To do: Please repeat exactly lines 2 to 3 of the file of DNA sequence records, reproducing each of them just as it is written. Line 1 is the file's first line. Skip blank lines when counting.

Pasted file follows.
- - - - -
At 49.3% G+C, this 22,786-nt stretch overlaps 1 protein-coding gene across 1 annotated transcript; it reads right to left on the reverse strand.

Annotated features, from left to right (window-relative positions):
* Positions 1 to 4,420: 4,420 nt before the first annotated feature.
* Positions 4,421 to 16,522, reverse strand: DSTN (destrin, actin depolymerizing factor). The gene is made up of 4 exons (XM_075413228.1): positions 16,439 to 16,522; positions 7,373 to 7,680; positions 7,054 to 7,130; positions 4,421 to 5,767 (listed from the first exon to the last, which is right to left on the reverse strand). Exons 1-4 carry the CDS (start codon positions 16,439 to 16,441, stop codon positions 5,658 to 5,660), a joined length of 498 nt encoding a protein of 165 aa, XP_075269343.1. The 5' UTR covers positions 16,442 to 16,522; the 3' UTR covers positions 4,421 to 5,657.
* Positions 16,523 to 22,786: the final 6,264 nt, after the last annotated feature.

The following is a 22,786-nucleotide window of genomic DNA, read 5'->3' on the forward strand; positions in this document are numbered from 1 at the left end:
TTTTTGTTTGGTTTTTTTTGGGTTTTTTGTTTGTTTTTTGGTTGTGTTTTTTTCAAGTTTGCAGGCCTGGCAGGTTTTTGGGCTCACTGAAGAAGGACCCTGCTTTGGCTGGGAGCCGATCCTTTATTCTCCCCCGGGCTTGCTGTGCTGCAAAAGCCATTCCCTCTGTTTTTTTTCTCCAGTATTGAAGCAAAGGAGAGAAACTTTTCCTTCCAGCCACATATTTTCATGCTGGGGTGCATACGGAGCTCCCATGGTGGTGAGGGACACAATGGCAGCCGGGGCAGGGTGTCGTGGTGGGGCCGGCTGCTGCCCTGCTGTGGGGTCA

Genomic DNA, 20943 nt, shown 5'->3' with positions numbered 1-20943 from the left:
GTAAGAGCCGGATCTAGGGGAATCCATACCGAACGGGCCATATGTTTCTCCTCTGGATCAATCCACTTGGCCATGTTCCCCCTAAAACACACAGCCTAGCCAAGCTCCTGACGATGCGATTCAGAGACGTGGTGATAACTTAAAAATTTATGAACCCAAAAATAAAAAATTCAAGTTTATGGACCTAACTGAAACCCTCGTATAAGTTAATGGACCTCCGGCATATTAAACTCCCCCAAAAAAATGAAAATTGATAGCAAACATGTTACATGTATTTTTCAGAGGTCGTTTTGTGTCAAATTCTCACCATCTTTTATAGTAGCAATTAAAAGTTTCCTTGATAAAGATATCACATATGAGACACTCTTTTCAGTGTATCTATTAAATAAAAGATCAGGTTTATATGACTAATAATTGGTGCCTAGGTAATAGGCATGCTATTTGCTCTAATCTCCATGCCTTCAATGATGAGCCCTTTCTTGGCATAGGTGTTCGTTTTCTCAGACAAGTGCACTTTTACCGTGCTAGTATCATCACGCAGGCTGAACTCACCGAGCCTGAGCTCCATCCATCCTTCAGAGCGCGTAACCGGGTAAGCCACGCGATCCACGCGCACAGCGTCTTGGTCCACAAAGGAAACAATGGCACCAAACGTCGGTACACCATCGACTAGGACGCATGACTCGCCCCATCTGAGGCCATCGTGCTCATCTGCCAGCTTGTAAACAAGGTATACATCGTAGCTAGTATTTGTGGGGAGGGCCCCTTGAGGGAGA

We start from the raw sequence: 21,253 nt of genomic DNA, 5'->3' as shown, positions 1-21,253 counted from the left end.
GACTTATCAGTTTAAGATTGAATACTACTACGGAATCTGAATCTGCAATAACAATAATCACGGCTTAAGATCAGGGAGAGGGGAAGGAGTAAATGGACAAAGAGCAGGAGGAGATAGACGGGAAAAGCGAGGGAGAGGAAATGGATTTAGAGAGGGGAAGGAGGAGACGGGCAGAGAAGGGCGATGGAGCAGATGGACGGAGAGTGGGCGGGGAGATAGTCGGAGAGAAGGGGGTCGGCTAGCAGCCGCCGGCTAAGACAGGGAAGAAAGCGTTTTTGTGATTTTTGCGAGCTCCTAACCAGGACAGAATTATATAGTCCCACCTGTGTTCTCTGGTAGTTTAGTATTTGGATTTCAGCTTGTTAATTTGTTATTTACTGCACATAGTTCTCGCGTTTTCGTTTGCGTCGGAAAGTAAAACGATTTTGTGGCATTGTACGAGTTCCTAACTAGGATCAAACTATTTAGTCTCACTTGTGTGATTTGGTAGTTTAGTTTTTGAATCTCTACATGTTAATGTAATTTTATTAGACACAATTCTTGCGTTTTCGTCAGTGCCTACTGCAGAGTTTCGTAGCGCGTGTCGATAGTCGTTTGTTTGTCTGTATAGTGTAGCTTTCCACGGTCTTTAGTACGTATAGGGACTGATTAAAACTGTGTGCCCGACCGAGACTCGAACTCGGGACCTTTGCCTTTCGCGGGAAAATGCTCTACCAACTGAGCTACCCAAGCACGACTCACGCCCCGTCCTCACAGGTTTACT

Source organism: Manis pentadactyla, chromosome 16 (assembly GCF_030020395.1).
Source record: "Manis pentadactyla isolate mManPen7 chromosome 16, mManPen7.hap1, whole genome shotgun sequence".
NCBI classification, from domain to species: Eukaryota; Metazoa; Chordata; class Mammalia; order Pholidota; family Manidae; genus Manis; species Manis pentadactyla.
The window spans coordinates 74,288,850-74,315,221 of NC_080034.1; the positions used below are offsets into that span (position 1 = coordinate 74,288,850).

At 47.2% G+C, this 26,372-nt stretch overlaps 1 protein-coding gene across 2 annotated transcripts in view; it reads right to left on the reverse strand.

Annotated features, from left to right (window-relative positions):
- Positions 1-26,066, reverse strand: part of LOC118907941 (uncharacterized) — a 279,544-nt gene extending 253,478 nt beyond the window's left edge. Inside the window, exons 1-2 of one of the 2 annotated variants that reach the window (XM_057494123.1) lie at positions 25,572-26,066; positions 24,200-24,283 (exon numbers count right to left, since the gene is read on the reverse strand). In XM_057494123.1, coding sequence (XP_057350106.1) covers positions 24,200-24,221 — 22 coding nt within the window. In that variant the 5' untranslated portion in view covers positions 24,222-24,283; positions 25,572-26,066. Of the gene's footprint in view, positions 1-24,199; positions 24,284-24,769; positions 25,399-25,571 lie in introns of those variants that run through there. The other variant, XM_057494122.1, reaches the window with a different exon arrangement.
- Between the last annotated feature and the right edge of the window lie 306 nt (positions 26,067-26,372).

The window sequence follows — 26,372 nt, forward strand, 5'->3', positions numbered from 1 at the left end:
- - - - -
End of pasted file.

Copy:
Annotated features, from left to right (window-relative positions):
* Positions 1 to 4,420: 4,420 nt before the first annotated feature.